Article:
After a five-hour stay in the emergency room, Mike was released with a sore neck and back, a collection of bruises that have yet to blossom, and a busted up finger. The impact of the collision was so hard the radio flew out of the dashboard and the deploying air bags blew the lenses out of his glasses.

All-in-all, we are very, very lucky that he is alive. The SVT has a very low center of gravity for handling and rather than flip, it spun. The car saved his life. Had he been in any of the other family vehicles, we would be planning a funeral this morning.

Unfortunately for the poor little SVT, it's destined for the salvage yard. Only 5,000 of them were made and some day it would have been a collector's item. It's why we hung on to it for nearly 10 years.

The Mercedes, a high sport model, looks to be totaled as well. Still haven't heard about the driver although the police said at the scene that she had a DUI and a suspended license.

We all know where the most dangerous cities in the world are. Sometimes we have to remind ourselves that our own cities can be just as dangerous.

Monday, April 7, 2008

Heartwarming story

If you are in need of cheering up, go over to Eighty Deuce on the Loose. His link is on the sidebar below the stories.

He and Charlie (the dog from Baghdad) have been reunited. It's a great story.

Sunday, April 6, 2008

Company picnic

Bravo Company held it's annual picnic Friday at Ft. Bragg. I received the flier in March and made tentative plans to attend. Free food and beer and team activities like basketball, volleyball, poker tournament and softball. Sounded like a lot of fun.

Unfortunately work intruded and I wasn't able to go.

So I talked with Mark yesterday and asked him in which activity did he participate.

He replied, "Beer pong."

Glad I didn't go. :)

Wednesday, April 2, 2008

How we knew about the surge

From SPC Mark:

The caller i.d. said LIPE. I opened my cell phone and
put it to my ear. “Merry Christmas bro.”

“Same to you man. whats up?”

“Ah, nothing man. Lying on the couch. I’m a little hung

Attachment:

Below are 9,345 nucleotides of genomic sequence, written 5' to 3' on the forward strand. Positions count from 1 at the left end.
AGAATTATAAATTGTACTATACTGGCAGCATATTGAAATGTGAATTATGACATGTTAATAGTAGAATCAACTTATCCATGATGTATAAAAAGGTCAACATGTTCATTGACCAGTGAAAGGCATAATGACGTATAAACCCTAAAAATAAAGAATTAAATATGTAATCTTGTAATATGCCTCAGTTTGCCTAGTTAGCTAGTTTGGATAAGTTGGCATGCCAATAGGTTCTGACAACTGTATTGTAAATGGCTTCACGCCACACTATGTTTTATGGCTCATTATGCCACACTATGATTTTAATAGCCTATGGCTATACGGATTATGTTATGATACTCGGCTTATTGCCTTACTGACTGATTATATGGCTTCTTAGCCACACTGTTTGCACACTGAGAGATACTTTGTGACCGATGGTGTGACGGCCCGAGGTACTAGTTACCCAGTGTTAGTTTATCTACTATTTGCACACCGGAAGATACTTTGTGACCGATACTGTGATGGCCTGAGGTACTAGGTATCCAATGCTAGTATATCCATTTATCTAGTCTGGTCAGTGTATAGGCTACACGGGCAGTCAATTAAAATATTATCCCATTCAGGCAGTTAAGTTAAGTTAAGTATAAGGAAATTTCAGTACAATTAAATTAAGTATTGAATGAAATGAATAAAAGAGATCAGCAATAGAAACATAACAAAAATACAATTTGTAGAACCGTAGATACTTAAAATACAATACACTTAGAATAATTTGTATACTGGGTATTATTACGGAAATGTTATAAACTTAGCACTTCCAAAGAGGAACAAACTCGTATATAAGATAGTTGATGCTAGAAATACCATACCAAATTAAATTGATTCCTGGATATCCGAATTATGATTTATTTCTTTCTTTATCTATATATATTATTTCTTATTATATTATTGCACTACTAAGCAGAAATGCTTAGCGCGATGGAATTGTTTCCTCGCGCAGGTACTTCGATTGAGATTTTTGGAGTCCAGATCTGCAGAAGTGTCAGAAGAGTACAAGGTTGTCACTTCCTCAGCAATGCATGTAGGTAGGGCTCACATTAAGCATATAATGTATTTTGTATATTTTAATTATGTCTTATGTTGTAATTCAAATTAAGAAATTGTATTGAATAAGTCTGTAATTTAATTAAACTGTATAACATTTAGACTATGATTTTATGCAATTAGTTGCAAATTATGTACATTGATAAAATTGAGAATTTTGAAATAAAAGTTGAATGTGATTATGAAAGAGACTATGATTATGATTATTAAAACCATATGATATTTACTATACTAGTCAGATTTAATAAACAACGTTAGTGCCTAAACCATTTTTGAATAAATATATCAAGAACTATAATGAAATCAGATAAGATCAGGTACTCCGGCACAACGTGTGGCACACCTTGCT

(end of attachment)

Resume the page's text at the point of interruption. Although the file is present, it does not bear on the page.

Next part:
over to say the least.”

“Right on man. Listen the reason I'm calling is I’m
on CQ.”

“Wait. What? You're at work? You didn't take leave?”

“Nah man, I stayed cause they're actually going to let
me stay for the (my) wedding.”

“Oh. How nice of them.”

“Yeah, surprised the hell out of me. But listen I'm on
CQ and I've got some bad news. The call out roster has
been initiated and they're calling everyone back from
leave early.”

“You're fucking kidding me.”

“No man, I wish I was.”

“At least they waited until the day after Christmas.”

“Yeah right. Well, I gotta let you go man. I'll see you
when you get in.”

“Alright bro, I'll see you soon. Peace.”

I closed the phone and my arm slumped down off the couch. I let the
phone drop from my hand on to the floor. Sat there
motionless, thoughtless. Mom was in the other room
and wanted the news that she probably already knew.
With a sigh, I broke the news. Picked myself up off the
couch and headed for the shower. It was the day after
Christmas, nine days since I left Fort Bragg on leave,
and about 20 days since I landed at Pope Air Force
Base from Iraq.

* * * * * * * * * * * * *

I had survived my first tour in Iraq despite having
kicked doors in every hot spot in country. . . every bad
neighborhood that you hear about on the news . . .from the
Sunni Triangle of Death to Tikrit to Ramadi.

We landed at Pope to welcome home banners, joyful and
cheering family members, and the 82nd band playing the
82nd song. Some officers spoke and told us “welcome home”
and “good job” and “enjoy yourself you earned it.”

But it was to be short lived.

For some time now the President and some generals were putting together a
plan to escalate the war. . . a plan they called a “surge” that would flood the streets of Baghdad in
a desperate attempt to secure the Iraqi capital. Being
choice to spearhead the surge. We specialize in
rapid deployments and can get out much faster than
most of the Army.

The day before the President went before the nation to
announce the plan, we were called into work. My first
sergeant came out and from the look on his face and
the commander's face, we knew it was bad news. There
had been whispers that we were going back but no one
believed them.

“Bring it in men and sit down.” He preceded to read
the warning order that basically spelled out that we
were to begin preparations to deploy some time around
the 1st of January. Not believing my ears, I scanned
the room and every face was blank. No emotion. it
really felt surreal.

The hardest part was passing off the news and listening to my mother cry on the other
side of the phone. They decided to send us home for
14 days of leave before we actually started
preparations. Really didn't have much to do. All our
equipment and gear never left Iraq. I went home with
weight on my shoulders that was nearly unbearable. Christmas
that year was a somber affair.

* * * * * * * * * * * *

I had 48 hours to report back to Bragg. I turned the
shower on and climbed in. Sat in the tub and stared at
the drain. I got in the shower because I didn't want
my family to hear me cry. It was a strange feeling.
shedding a tear. Two tears and a sniffle, I soldiered
up and started packing my bags. Hugged my parents and
drove away.

At least they waited to 'til the day after Christmas.